Last Updated Mar 14, 2011 5:50 PM EDT
To begin, it's useful to think on an industry by industry basis, and to separate importers from exporters. Firms in the U.S. that export to Japan will, of course, have troubles in the short-run, and some of those problems will persist in the longer run as well. But for some industries, e.g. those in the U.S. who supply building materials to foreign markets, the reconstruction effort will increase the demand for their products. So most exporters will face a drop off in demand in the short-run, and the longer run impact is mixed.
When it comes to imports from Japan, it's a different story. Not all industries in Japan are affected, so not all imports from Japan will be affected either. But some will be, and industries in the U.S. that compete with these imports will benefit from the disruption in production. That is also true for industries that compete with Japan in foreign markets. The disruption of supplies from Japan will reduce the competition that US producers face.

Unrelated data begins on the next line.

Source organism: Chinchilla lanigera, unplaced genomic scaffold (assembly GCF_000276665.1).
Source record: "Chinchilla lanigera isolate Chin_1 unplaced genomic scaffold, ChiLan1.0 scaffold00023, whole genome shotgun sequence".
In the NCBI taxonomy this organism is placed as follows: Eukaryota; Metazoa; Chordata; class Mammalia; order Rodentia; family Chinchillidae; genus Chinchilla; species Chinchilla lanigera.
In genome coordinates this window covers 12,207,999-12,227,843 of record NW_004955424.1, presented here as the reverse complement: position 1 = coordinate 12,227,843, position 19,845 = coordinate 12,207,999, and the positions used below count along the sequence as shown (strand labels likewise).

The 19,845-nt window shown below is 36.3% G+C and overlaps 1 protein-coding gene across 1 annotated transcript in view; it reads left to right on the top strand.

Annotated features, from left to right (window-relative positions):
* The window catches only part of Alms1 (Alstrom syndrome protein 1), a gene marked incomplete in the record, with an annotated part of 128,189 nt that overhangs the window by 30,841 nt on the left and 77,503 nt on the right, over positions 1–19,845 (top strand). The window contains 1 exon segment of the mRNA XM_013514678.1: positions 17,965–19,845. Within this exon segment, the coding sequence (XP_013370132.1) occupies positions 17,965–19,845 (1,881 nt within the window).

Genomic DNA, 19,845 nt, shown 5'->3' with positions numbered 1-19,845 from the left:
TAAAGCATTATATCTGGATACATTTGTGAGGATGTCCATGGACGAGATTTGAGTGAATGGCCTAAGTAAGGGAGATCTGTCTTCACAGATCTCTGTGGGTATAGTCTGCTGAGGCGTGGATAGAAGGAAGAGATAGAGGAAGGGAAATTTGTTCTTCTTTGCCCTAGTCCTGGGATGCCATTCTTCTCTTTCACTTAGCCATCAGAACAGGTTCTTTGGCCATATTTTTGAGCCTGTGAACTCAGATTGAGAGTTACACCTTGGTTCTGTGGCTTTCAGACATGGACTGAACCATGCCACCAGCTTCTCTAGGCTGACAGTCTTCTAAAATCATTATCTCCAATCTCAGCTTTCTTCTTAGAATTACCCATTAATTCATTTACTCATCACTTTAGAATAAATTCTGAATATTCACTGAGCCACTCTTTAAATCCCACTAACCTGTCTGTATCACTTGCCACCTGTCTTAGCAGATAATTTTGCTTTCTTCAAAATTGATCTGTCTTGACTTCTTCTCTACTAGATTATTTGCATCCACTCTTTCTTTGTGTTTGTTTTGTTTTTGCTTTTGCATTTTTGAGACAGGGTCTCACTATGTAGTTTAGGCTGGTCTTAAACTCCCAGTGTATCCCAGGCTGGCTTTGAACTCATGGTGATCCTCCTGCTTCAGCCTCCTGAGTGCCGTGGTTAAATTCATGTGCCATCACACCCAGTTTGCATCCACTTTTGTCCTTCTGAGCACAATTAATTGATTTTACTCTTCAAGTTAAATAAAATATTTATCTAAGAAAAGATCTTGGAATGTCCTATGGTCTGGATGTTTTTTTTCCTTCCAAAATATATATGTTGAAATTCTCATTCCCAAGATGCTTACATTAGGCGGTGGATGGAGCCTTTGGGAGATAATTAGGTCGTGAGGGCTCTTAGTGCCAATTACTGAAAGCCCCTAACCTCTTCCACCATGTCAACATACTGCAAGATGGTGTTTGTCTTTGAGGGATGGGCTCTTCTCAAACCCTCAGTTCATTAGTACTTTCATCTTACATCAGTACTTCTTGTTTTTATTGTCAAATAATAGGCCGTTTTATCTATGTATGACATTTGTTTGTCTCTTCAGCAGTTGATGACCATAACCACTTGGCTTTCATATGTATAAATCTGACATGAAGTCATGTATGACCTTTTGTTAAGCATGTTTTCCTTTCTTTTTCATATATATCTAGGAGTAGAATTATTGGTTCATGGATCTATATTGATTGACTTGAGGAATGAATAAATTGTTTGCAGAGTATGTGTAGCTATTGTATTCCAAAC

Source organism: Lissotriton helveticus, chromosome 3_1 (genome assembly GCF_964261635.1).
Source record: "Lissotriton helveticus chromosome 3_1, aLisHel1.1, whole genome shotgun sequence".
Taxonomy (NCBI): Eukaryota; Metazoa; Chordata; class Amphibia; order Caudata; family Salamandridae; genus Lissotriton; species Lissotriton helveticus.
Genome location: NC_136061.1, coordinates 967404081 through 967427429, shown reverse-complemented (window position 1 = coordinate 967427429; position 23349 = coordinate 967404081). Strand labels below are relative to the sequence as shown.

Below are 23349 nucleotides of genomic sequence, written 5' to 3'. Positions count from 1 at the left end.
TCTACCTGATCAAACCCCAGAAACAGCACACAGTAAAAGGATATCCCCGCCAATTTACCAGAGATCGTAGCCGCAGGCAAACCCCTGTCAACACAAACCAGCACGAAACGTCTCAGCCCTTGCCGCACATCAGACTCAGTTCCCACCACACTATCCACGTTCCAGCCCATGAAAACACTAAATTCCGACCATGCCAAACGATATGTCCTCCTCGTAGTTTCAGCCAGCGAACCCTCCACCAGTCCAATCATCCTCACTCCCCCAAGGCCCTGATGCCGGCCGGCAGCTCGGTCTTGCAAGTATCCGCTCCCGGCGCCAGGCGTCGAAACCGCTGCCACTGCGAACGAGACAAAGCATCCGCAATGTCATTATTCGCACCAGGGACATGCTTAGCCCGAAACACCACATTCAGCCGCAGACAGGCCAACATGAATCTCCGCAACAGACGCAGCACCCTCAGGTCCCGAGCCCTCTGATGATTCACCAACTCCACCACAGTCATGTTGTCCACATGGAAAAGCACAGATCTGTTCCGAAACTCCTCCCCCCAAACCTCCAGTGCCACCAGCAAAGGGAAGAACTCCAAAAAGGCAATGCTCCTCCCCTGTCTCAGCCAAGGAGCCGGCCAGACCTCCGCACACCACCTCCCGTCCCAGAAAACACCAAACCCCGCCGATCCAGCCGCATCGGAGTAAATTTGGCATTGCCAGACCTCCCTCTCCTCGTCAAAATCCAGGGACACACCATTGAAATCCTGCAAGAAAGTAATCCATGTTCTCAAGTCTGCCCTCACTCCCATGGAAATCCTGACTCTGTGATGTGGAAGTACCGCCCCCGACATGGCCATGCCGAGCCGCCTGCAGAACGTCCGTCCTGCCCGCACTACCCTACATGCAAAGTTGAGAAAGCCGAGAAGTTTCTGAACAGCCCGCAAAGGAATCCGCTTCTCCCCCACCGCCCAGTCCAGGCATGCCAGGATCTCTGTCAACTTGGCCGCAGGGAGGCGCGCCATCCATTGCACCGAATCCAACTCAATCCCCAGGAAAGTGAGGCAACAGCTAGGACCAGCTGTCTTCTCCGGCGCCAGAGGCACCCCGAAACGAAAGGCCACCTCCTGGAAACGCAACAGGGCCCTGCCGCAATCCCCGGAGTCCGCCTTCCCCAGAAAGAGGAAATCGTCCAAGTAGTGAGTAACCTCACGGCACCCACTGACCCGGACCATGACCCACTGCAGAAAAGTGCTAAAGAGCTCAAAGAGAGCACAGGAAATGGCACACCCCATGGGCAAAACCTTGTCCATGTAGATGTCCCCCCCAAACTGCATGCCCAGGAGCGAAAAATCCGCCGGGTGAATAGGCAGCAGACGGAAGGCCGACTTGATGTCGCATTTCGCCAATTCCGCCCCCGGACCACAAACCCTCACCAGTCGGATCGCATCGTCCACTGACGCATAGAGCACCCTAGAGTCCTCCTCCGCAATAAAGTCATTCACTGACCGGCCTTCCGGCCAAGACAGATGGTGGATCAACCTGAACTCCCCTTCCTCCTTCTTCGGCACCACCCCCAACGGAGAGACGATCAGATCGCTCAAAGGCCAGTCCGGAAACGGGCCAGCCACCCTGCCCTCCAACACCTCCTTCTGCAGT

There are also worldwide effects such as changes in oil prices and changes in interest rates to consider. In the short-run, the decline in oil demand from Japan will depress oil prices and help most U.S. industries, and that has already happened, but the rebuilding effort will likely increase the demand for oil and other commodities and result in higher prices in the long-run. So the reprieve will be short-lived.
The rebuilding effort will also require considerable levels of government spending that will need to be financed by borrowing on international markets, and an additional concern is that this increased demand for funds might increase interest rates. For the moment that is not a worry, long-run interests rates have remained low even with the prospect of this additional borrowing, and there is no sign that will change anytime soon. Thus, while it's worth keeping an eye out for interest rate increases down the road, for now this is not a concern.
Historically, the negative economic impact of natural disasters has been less than many people initially feared. Let's hope the present case is no exception.